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Mule 3000 - how to remove belt pulley from crankshaft?

7056 Views 9 Replies 4 Participants Last post by  JamesQB

I've got one of our Mule 3000s ready for removal of the gearbox, but I can't take it completely out until I remove the plastic back of the CVT belt cover, which in turn I can't remove until I've removed the centrifugal plates unit which is on the crankshaft.

I've removed the bolt in the center, taken off the little fan/cover assembly but the pulley won't budge. I'm assuming interference fit onto the crankshaft, can anyone confirm? Is there a proper way or a proper tool to do it, or maybe someone's done this and made their own tool that works or used a good method?

If anyone has the service manual and can pass on what that says as well until I order my own, I'd really appreciate it.

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Removing the front converter pulley requires a special tool. Its a threaded rod about 8 inches long that pops the pulley loose. I've never tried to remove one without it.
Also, if you're going to remove the transmission (gear box) you're going to split the rear axles. Make sure they are indexed (put marks on the inner and outer halves) so you can line them up properly when you put them back together.
Splitting the axles: the gear box is connected to the wheels through two drive shafts (in the car world they're called half shafts). On each side they are mated through splined shafts under a pleated rubber boot. Peel back one edge of the rubber boot and you should be able to see where the axles separate. In order to remove the gear box you've got to separate the wheel half of the shaft from the gear box half of the shaft. But I'm sure you know this: what I meant to say was before you split the half shafts mark them so the universal joints are lined up on each side.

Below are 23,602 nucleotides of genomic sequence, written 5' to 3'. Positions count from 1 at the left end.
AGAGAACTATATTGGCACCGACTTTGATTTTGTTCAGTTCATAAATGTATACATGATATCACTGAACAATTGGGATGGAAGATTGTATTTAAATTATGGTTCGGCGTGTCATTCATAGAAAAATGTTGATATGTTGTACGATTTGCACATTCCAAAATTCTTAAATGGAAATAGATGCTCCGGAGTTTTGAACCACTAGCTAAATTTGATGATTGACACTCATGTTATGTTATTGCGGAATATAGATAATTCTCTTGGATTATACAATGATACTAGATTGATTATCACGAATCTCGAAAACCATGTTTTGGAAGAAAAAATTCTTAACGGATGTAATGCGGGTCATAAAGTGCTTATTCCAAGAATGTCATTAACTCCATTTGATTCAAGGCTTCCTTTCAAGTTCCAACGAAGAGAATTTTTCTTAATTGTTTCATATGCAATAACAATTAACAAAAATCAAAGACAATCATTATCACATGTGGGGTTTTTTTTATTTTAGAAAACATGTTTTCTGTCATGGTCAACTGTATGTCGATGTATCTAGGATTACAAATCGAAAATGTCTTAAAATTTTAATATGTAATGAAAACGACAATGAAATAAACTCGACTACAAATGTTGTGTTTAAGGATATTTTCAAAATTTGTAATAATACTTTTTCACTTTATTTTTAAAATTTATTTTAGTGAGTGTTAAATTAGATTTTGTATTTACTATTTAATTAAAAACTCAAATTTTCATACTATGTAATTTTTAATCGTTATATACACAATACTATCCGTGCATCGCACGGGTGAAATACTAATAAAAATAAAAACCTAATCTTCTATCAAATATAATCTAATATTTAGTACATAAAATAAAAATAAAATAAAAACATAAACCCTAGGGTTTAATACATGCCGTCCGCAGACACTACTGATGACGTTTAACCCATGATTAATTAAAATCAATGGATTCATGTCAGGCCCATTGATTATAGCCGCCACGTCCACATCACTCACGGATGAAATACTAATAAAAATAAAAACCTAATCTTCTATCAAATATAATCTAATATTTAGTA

Ah, the special tool: It's a rod about 8 to 10 inches long with a threaded portion about a third of the way down from a 19mm head. The internal portion of the pulley is threaded to mate to this rod. As you screw the rod into the mated portion (I'm getting hot here) it puts pressure on the crankshaft and forces the pulley off the shaft. Whew, that was good for me, was it good for you?
I don't separate the springs from the didion tube (the big axle carrier thingy). I drop the whole thing at the point where the springs attach to the frame. The two nuts on each side at the spring shackles and the single large bolt on each side at the front of the spring. Also the small (10 mm) bolt that holds the brake line to the spring on the right side. And of course the shock absorbers.

I had to replace the right outer axle half on a new 3000 yesterday. I tried for the first time to hang the didion tube from the frame with a couple of straps so that it kind of floated as I pushed it to the side to separate the axle half. It worked pretty well. I replaced the axle in just over an hour. Plus by using those straps that have the ratchet mechanism, I could raise and lower the didion tube to position the shock absorbers when I put them back on.
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